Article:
A triaxial laser gyro of the prior art, as mentioned above, for example the PIXYZ® gyro, has the following characteristics:

    • Triaxial laser gyro comprising three laser cavities, orthogonal to each other in pairs (see FIGS. 1 and 2). The three cavities are incorporated in one and the same block of Zérodur® characterized by a very low thermal expansion.
    • The triaxial assembly comprises six mirrors (three transmission mirrors and three piezoelectric-mounted relocatable mirrors, hereinafter called “piezo mirrors”). Each mirror is common to two cavities.
    • The gain providing the laser effect is obtained by the electrical discharges into an He—Ne plasma between one cathode and several anodes (preferably six).
    • The optical block has associated with it an activation system placed on one of the “trisectrices” of the block (a trisectrix is defined as follows: if the six mirrors A to F were to be placed at the respective centers of the sides of a cube, each trisectrix would be an axis joining two opposite peaks of this cube). This mechanical system provides a way of overcoming the so-called “blind zone” effect.

If we consider more particularly a cavity, the cavity is enclosed by four mirrors. Two are used as “piezo mirrors” (mirrors with servo-controlled position), which makes it possible to adjust the cavity-length to an integer number of wavelengths. The other two are partially reflecting mirrors. One of these mirrors carries a reading system which, after the two beams CW and CCW (contrapropagative beams) from the laser cavity are recombined, makes it possible to obtain an interference pattern. If the cavity is rotating, this pattern passes in front of two photoelectric cells arranged in phase quadrature. The frequency seen by the cells depends on the angular speed of the optical block about the sensitive axis of the cavity. The phase between the two signals received by the cells depends on the direction of rotation of the cavity.

A diaphragm makes it possible to select the main mode TEM00 of the laser and reject the higher modes. One diaphragm is used for each cavity.

As described in French patent 2 759 160, optimizing the performance characteristics of the gyro entails more particularly:

    • The use of two electrical discharges for each cavity. Each discharge is established between the common cathode and an anode. The two anodes are placed in the plane of the cavity. This symmetrical definition makes it possible to overcome the gas flow effects in the cavity (Fizeau effect).
    • The use of an activation, the sensitive axis of which is combined with the “Cathode” axis (axis 1 passing through the cathode CA in FIG. 1).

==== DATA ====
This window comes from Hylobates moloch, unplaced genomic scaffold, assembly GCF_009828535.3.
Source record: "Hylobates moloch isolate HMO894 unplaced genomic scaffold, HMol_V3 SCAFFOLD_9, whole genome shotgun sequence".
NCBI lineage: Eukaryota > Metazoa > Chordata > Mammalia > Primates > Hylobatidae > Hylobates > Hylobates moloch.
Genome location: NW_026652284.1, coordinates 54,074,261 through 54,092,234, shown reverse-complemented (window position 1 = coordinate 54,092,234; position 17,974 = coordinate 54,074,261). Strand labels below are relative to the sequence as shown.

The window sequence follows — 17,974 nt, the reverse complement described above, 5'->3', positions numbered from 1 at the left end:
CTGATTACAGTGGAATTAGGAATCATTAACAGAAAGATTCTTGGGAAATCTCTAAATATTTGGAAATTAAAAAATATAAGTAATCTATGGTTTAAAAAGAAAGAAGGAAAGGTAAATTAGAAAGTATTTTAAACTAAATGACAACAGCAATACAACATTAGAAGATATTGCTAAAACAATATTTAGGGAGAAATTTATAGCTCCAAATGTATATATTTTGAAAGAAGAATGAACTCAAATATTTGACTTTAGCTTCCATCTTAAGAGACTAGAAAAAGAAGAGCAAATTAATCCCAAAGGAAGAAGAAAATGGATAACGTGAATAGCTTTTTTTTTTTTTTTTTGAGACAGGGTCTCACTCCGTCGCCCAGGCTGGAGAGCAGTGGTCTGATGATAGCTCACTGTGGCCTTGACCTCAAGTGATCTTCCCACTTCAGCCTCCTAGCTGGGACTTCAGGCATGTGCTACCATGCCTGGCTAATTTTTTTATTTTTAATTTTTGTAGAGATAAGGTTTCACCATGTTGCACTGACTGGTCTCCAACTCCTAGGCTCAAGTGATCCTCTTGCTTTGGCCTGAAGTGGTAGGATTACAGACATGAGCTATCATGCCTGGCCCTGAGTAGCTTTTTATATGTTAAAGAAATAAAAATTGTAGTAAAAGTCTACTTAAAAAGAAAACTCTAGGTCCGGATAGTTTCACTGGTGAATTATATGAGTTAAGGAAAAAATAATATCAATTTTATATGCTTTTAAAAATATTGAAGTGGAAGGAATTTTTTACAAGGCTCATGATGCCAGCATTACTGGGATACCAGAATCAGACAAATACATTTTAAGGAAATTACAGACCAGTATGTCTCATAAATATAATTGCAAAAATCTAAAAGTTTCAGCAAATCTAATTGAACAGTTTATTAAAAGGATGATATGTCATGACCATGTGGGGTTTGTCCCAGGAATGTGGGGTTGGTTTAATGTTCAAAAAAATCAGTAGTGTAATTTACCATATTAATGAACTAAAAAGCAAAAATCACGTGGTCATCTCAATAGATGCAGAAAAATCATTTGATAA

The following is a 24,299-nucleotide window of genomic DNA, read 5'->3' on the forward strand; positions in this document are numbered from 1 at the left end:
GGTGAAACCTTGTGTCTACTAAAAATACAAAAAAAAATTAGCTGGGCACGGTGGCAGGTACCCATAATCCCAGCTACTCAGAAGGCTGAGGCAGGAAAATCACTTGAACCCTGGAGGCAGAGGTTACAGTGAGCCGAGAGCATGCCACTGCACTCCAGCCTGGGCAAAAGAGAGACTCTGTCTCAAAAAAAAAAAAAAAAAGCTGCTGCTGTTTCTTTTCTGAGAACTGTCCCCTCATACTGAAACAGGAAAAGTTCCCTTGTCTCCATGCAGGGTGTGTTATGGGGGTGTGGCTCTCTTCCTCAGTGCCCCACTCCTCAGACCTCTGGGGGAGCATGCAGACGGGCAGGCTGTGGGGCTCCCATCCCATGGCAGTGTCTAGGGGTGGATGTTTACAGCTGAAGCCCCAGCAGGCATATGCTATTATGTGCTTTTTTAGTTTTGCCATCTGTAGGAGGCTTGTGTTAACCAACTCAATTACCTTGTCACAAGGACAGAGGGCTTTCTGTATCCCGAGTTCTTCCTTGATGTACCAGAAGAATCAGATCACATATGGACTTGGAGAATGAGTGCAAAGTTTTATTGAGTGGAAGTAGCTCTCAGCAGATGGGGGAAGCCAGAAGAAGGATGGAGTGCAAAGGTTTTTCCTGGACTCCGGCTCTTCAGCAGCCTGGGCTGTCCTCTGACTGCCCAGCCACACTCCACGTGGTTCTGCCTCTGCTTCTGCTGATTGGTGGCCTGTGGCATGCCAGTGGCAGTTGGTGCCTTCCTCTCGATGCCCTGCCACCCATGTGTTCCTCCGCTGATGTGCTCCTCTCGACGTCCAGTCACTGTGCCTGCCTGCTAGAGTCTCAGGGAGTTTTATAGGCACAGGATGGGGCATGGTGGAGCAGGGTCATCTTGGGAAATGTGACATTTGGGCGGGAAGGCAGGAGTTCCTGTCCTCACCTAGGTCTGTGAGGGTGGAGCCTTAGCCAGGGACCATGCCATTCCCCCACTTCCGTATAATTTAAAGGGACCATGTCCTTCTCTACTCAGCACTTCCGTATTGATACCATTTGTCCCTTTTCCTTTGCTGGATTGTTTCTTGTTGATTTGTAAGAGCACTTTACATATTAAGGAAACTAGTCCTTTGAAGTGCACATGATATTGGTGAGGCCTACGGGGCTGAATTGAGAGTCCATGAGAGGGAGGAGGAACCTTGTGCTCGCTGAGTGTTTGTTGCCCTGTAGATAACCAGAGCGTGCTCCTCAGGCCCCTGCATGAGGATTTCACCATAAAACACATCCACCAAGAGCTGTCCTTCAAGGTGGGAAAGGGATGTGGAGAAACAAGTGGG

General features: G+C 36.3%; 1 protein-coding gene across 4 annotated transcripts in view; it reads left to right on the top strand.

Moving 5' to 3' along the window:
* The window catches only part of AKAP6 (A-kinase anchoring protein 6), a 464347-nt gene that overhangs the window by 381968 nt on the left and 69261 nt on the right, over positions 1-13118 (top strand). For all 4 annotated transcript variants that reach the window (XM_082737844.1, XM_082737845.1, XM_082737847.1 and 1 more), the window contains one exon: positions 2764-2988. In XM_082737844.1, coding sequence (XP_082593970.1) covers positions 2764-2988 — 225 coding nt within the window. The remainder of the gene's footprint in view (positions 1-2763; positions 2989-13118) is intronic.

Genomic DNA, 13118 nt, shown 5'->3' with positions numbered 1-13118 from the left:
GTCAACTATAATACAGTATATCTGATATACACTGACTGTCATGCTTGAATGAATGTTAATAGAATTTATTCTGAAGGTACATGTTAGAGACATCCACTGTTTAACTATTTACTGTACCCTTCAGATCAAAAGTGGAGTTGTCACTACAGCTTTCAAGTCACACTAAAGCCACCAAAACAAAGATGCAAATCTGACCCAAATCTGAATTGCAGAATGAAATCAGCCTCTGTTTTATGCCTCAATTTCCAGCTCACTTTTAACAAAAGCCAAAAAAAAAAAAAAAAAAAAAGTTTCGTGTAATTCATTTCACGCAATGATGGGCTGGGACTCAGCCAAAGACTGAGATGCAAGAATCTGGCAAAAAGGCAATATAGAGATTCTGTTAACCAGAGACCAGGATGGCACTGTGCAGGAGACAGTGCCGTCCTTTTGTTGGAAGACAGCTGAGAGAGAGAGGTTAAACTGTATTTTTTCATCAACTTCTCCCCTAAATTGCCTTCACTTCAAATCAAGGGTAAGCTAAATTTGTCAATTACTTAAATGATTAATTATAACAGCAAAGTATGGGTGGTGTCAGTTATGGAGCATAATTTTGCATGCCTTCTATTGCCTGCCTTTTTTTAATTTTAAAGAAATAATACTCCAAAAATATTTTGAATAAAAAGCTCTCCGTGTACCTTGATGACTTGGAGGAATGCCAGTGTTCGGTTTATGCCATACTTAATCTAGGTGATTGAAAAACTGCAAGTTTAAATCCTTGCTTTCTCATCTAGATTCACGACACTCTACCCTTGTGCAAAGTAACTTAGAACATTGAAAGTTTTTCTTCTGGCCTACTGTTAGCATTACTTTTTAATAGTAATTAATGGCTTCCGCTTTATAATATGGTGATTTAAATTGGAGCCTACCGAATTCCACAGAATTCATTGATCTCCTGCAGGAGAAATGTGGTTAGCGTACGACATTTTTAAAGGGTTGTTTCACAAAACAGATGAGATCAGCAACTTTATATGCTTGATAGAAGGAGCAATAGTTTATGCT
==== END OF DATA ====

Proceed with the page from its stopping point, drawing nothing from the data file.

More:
• The placement of this activation axis vertically in the carrier to make the thermal dissipation of the block symmetrical.
    • The use of balancing capillaries between the anodes to reduce the gyro power-up effects (see French patent application 95 01645).

In a triaxial gyro as described above, the current required of the cathode is six times the operating current of the gyro. For an application requiring a very long life, this configuration is limited by the fact of the high current density required of the cathode, as specified above.

SUMMARY OF THE INVENTION

The subject of the present invention is a device for improving the life of a triaxial gyro in the simplest and most inexpensive way possible.

The gyro according to the invention is a laser gyro of the type comprising an optical block comprising three communicating resonant optical cavities which form a regular octahedron having eight triangular sides, each of the cavities presenting four capillary segments forming a square perpendicular to a corresponding sensitive axis, these cavities being arranged so that each of the angles of one cavity coincides and communicates with the angle of another cavity, a mirror associated with each pair of coinciding angles being oriented so as to be used by the two cavities forming said pair, each cavity using four mirrors of which two are transmissive, one of them being a reading mirror, and the other two being cavity-length servo mirrors, said gyro also comprising an activation mechanism for driving the block according to a reciprocating rotation movement about an activation axis, and it is characterized in that it comprises three cathodes each linked to two cavities out of the three, these two cavities being each time taken by circular permutation.

According to another characteristic of the invention, each cathode is linked to a gas reserve associated with a mirror, this reserve being in turn linked to two cavity capillary segments belonging to two different cavities.

BRIEF DESCRIPTION OF THE DRAWINGS

The present invention will be better understood from reading the detailed description of one embodiment, taken as a nonlimiting example and illustrated by the appended drawing, in which:

FIG. 1 is a perspective view of the optical block of a gyro of the prior art providing the starting point for the present invention,